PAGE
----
IR Controller Concept for Plug-in


#1

This is a concept to control timelapse from a paraglider or other 360 action situation.

Components

  • FLIRC IR receiver $22
  • USB OTG adapter (maybe $7 on eBay if user does not already have one?)
  • Existing IR remote you have around the house
  • 1/4" by 20 tpi stud and nut to attach to bracket on paraglider

Assembly

Prototype Case

This is a prototype neoprene case that holds the components against the stud. Case objectives:

  • prevent IR receiver from moving in the wind or through action sport movement
  • secure components to solid base to prevent accidental detachment and loss while in-flight
  • easy removal from camera with velcro tabs

Mounting

The accessory can be mounted on any standard 1/4" tripod mount or bracket.

Mounting the base of the accessory to the bracket will attach both the camera and IR receiver with a solid metal bolt.

Configuring IR Controller

The FLIRC desktop software is used one-time to map the buttons on the IR controller to Android keycodes. The mapping is saved to FLIRC and is retained when power is off.

Configuring Camera

As the camera only has basic LEDs to display output, I suggest saving settings ahead of time into the camera with a mobile phone. With the mobile phone or desktop computer, the user can save three different timelapse configurations to the camera prior to the shoot.

Example Operation

Assuming we keep the operation simple and use only two buttons on the IR controller:

Use

  • press play once to start timelapse
    • flash WiFi LED in magenta to indicate operation. Rate of blinking indicates delay
  • press play again to stop timelapse
    • turn off LED

On-site configuration

  • press right arrow to move from default timelapse to longer delay
    • LED blink rate indicates current delay
  • press right arrow again to move to next preset delay, making the delay longer
  • press right arrow again to cycle back to default timelapse delay

Code (Not Implemented)

This is only a concept. I have not attempted to build the plug-in.

IR Remote Button Press

The first step is to modify the KEYCODE_CAMERA below to a key from Android using this reference:
https://developer.android.com/reference/android/view/KeyEvent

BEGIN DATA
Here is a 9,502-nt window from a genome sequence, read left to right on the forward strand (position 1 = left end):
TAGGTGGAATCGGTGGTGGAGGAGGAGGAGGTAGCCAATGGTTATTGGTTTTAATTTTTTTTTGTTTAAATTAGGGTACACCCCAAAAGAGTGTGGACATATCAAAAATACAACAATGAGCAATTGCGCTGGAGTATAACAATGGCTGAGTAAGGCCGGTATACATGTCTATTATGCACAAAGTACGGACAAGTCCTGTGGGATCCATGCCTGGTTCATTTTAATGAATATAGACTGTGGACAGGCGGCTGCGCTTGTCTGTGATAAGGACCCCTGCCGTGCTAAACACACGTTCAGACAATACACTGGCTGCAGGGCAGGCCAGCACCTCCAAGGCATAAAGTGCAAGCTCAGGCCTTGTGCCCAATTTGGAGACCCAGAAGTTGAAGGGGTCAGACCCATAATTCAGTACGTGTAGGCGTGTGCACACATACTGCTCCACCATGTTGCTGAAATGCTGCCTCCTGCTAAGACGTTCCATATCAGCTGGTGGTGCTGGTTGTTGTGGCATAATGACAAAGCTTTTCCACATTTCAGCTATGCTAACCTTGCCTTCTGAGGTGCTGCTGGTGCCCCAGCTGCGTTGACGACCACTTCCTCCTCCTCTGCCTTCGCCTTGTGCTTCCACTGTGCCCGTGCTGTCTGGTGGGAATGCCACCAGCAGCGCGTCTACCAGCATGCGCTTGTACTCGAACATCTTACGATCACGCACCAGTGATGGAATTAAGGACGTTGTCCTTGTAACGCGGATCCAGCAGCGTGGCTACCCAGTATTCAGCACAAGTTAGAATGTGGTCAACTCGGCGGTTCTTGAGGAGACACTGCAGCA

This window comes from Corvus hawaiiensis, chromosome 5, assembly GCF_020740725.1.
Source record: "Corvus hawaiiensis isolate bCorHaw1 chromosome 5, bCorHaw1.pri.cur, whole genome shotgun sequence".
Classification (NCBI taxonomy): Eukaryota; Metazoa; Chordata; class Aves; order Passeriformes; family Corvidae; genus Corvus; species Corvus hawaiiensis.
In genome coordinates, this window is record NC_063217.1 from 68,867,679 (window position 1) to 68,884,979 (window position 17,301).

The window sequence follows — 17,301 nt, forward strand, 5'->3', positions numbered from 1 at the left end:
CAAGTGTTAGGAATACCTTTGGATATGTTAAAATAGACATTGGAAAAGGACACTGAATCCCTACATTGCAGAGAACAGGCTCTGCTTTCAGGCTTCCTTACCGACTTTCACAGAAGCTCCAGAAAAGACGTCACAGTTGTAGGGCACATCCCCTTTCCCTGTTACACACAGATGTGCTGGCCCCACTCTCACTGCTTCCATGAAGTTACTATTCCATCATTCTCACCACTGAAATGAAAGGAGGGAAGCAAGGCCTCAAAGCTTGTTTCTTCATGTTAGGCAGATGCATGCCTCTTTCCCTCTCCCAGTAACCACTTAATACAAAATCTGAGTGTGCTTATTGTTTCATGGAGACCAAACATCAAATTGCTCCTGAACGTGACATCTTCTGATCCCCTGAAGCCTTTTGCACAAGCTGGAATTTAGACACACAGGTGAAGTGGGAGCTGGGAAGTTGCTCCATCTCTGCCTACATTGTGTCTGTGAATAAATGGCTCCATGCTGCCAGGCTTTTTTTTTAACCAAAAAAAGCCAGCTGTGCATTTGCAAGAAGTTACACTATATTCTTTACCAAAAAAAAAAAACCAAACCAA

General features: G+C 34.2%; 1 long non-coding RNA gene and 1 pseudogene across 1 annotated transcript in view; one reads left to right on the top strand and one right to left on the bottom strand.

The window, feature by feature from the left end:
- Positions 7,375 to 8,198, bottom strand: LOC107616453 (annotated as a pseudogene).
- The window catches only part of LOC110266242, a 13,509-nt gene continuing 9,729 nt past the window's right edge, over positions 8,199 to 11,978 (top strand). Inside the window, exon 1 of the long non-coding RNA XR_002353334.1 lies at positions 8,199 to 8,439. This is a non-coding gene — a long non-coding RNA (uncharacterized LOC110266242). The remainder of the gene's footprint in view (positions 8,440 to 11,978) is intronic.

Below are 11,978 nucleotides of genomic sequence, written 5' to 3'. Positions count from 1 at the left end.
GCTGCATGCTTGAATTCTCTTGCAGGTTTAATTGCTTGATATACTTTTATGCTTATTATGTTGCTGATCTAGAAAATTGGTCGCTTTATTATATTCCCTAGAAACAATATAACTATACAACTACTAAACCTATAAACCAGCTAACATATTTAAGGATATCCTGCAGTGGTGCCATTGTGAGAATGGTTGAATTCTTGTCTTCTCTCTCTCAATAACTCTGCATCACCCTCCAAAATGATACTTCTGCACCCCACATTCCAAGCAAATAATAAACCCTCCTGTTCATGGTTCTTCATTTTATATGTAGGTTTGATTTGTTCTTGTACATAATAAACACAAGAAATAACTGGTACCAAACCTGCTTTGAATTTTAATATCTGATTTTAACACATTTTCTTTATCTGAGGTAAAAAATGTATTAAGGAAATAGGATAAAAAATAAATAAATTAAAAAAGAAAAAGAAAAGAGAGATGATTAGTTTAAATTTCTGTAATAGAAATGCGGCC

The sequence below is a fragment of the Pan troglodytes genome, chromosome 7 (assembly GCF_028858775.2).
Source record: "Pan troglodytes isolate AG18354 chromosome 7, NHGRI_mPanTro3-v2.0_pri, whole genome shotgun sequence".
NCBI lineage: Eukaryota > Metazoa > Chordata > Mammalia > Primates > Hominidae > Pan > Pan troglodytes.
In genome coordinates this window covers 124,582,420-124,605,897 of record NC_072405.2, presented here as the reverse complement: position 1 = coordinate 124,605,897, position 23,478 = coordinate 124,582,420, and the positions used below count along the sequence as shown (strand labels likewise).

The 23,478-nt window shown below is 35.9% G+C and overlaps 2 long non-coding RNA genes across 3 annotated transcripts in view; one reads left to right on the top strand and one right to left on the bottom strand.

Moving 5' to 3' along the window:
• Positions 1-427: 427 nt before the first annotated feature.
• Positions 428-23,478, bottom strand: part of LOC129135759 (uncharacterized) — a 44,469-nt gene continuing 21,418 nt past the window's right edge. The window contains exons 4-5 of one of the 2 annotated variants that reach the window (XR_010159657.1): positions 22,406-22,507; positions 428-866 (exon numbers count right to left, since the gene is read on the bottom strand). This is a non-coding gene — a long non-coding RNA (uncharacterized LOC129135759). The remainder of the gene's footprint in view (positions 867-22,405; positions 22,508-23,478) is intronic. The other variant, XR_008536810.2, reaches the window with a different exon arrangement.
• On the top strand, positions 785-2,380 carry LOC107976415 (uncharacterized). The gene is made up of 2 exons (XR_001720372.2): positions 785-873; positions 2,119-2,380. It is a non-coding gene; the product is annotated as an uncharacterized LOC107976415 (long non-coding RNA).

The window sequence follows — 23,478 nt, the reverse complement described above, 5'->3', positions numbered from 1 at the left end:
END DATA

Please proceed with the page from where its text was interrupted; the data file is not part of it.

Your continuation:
For example, changing it to KEYCODE_T and checking to see if it can take the keyCode from the IR. Iā€™d like to first plug a normal USB computer keyboard into the THETA with USB OTG and see if I can trigger the shutter by pressing T. Then, I can try the remote.

public void onKeyDown(int keyCode, KeyEvent event) {
                if (keyCode == KeyReceiver.KEYCODE_CAMERA) {
                    customShutter(m_is_bracket);
                    if(m_is_bracket){
                        notificationLedBlink(LedTarget.LED3, LedColor.MAGENTA, 300);

Taking Picture

We can use the standard RICOH SDK code to take the picture. We just need to set up a variable delay between pictures.

    intent = new Intent("com.theta360.plugin.ACTION_AUDIO_SHUTTER");
    sendBroadcast(intent);
    mCamera.takePicture(null,null, null, pictureListener);

LED Indicator

We can use the standard RICOH code to control the feedback from the LED

        notificationLedBlink(LedTarget.LED3, LedColor.MAGENTA, 300);

Next Steps

  • It would be great if @jcasman put this concept up on the THETA V Plug-in Development Community Guide concept section.
  • Maybe someone can test the key press with a normal keyboard and USB OTG
  • Test IR controller with normal picture to just test IR capability first
  • Implement single delay only
  • Developer builds configuration application for delays
  • Developer or community writes end-user setup guide (mounting the camera similar to the example above)
  • Developer puts plug-in on THETA store